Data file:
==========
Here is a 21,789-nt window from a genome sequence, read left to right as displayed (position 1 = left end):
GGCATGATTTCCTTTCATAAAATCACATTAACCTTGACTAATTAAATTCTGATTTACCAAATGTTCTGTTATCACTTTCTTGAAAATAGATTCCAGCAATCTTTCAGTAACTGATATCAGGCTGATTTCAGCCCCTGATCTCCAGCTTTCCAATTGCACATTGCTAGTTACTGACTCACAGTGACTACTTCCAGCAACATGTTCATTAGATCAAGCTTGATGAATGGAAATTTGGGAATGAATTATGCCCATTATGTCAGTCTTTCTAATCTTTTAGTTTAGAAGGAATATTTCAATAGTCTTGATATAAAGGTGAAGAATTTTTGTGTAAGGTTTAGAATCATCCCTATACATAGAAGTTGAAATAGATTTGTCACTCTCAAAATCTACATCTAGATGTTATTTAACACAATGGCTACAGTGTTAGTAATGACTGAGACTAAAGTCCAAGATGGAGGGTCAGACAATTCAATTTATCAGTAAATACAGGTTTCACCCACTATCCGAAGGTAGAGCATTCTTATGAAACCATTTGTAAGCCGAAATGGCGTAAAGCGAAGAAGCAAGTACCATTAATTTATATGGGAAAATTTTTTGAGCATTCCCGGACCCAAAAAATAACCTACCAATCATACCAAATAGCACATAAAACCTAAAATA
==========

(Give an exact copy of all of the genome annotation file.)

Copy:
Here is a 21,789-nt window from a genome sequence, read left to right as displayed (position 1 = left end):
GGCATGATTTCCTTTCATAAAATCACATTAACCTTGACTAATTAAATTCTGATTTACCAAATGTTCTGTTATCACTTTCTTGAAAATAGATTCCAGCAATCTTTCAGTAACTGATATCAGGCTGATTTCAGCCCCTGATCTCCAGCTTTCCAATTGCACATTGCTAGTTACTGACTCACAGTGACTACTTCCAGCAACATGTTCATTAGATCAAGCTTGATGAATGGAAATTTGGGAATGAATTATGCCCATTATGTCAGTCTTTCTAATCTTTTAGTTTAGAAGGAATATTTCAATAGTCTTGATATAAAGGTGAAGAATTTTTGTGTAAGGTTTAGAATCATCCCTATACATAGAAGTTGAAATAGATTTGTCACTCTCAAAATCTACATCTAGATGTTATTTAACACAATGGCTACAGTGTTAGTAATGACTGAGACTAAAGTCCAAGATGGAGGGTCAGACAATTCAATTTATCAGTAAATACAGGTTTCACCCACTATCCGAAGGTAGAGCATTCTTATGAAACCATTTGTAAGCCGAAATGGCGTAAAGCGAAGAAGCAAGTACCATTAATTTATATGGGAAAATTTTTTGAGCATTCCCGGACCCAAAAAATAACCTACCAATCATACCAAATAGCACATAAAACCTAAAATA